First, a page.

Alien 8K is a hack of the original Alien title by 20th Century Fox that adds another 4K to the game which allows for several enhancements that make the game tie better to the movie and also improves the game graphically. The gameplay remains the same. Once more you are in control of a character who is onboard the Nostromo and must run the hallways of the ship to clear all the alien eggs that have been laid in them. Clear all the eggs and survive the aliens to move onto the second screen where you have to move to the top to get a bonus object only able to move vertically while avoiding the hordes of aliens there. So, same game, right? Yes, pretty much but with some really nice changes. Now the ship hallways have a black background, which is usually better for maze games. The aliens start off as large eggs that chase you in the maze but, as you advance through the game, the aliens then become facehuggers, then chestbusters, followed by adult aliens. Unlike the original game, the aliens on this hack actually bear a resemblance to the adult aliens! You can still find the original alien design running around on the second screen of the game but that is also far improved as you have aliens in all stages appear. The game now has a nice title screen as well. Game sounds have not really been changed but there was no reason to, really. I’m not sure the 2600 could produce the sound made by any of the aliens (whether they are facehuggers, chestbusters, or adult aliens). This hack really takes the game up a notch and is highly recommended.

Review by TrekMD

8/10

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 Amidar – By Parker Bros.

Amidar was a Konami arcade game where the player control one of two characters, a gorilla or a pain roller, on a maze to paint all the sections that complete said maze. The game was adapted to several home systems, including the 2600. This version does capture the gameplay of the arcade, though it does have to make some compromises due to the limitations of the hardware. You start off controlling the gorilla, who is a yellow glob and looks nothing like a gorilla, on a maze while being pursued by a bunch of warriors. All you want to do is paint and all they want to do is stop you. You can turn the tables on them by painting the four corners of the maze which turns the warriors into chicken (imagine that!) who are now vulnerable to your touch. Catch them and get bonus points but we quick about it because they don’t stay chicken for long. You can also activate short bursts of invulnerability where pressing the fire button lets you pass through the warriors unharmed. Again this only lasts for a few seconds and it can only be done four times in each maze. Finish painting a maze and you’ll move into the next, this time taking control of a paint roller that is being chased by pigs! Were you expecting something logical? Amidar may not have the most beautiful graphics but it most certainly captures the fun of the arcade. The game is addicting and you’ll just want to keep on playing. Definitely a worthwhile title on the 2600.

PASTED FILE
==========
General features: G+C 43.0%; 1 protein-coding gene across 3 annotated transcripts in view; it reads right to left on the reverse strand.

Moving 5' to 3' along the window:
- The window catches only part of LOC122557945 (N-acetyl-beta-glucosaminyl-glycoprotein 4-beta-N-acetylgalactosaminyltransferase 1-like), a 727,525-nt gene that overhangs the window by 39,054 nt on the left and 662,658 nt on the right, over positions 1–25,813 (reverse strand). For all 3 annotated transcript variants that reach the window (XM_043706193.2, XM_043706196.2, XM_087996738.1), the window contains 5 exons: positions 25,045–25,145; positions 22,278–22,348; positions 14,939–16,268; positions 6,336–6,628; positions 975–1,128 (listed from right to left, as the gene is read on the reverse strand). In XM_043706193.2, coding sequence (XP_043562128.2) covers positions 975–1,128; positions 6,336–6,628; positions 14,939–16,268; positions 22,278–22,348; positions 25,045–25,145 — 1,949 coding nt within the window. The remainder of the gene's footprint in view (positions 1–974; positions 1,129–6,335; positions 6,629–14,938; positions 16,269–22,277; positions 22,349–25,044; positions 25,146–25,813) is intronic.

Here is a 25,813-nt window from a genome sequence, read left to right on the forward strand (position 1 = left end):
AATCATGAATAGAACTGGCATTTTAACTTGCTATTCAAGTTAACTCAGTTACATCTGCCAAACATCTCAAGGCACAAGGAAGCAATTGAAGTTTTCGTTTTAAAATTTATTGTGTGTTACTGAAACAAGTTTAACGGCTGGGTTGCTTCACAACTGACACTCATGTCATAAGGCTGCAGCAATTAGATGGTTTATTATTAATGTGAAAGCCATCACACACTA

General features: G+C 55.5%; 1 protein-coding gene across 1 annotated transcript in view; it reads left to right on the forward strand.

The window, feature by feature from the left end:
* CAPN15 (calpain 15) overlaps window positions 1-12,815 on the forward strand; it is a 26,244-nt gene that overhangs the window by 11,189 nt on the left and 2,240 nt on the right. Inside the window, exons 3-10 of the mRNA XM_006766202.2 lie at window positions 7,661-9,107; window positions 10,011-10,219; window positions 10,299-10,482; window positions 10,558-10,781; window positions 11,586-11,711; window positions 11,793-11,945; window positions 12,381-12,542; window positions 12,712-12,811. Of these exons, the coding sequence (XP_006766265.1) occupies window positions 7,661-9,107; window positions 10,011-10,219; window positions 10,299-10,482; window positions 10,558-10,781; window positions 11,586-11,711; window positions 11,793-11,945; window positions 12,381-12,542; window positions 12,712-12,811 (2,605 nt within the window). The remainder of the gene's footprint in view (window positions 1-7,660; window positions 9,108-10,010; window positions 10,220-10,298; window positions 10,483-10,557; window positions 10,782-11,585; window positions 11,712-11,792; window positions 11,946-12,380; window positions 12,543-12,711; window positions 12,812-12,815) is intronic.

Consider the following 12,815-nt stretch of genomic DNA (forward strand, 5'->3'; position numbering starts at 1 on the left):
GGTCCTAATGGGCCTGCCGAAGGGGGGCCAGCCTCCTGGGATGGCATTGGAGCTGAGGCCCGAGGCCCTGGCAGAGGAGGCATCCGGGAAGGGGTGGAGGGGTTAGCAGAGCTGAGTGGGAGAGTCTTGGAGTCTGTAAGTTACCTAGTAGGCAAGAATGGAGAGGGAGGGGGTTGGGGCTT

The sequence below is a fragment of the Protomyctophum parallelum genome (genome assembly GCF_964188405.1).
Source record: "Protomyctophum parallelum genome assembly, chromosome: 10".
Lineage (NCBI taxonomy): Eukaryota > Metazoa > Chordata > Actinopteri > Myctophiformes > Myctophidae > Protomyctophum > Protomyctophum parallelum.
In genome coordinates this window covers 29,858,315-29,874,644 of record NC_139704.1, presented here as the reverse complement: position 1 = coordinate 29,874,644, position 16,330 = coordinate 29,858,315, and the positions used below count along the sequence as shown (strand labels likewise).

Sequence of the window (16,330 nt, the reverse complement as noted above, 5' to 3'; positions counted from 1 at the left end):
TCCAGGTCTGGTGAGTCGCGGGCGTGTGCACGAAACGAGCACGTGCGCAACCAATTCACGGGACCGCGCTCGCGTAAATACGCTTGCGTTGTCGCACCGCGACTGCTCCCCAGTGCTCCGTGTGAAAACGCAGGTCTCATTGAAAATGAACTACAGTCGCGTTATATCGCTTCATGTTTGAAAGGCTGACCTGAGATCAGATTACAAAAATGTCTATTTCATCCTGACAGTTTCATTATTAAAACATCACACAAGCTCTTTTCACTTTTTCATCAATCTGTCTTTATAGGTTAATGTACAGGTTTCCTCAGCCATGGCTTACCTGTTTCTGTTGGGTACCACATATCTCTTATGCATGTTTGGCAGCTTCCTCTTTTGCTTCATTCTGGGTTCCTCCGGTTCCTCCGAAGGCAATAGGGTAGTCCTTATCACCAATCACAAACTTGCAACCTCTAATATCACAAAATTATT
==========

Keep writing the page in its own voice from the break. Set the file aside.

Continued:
Review by TrekMD

8/10

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 Army of Darkness – By David Weavil

Army of Darkness is a game based on the movie of the same title. You play the role of the lead character, Ash, who has been sent back in time to protect the Necronomicon and keep it from falling into the hands of the Deadite Army. You are the last line of defence in a Castle under siege by that very army. The castle gates have fallen and you must keep the Deadites from crossing the drawbridge and entering the keep. If even one Deadite makes it across, the game is over! There Deadites will attack in four waves: 31 blue Deadites, a Giant Skeleton, 31 red Deadites, and an Evil Ash on horseback. The Skeleton and the Evil Ash are stronger enemies that require multiple hits to be taken care of. Army of Darkness is a hack of another 2600 game called BiFrost and it retains the same gameplay. Essentially this is a vertical shooter that lets you move horizontally to attack the enemies as they approach. You enemies will arrive in pairs or triplets and may move fast, slow, or just randomly toward you. You must hit all enemies before they reach you as the game will end immediatley once that happens. The game graphics are simple but they work well for their intended purpose. Sound is minimal but there is one awesome bit of sound when the game starts: Bruce Campbell says " Hail to the King Baby." The game is simple but it is fun to play and it does offer a challenge.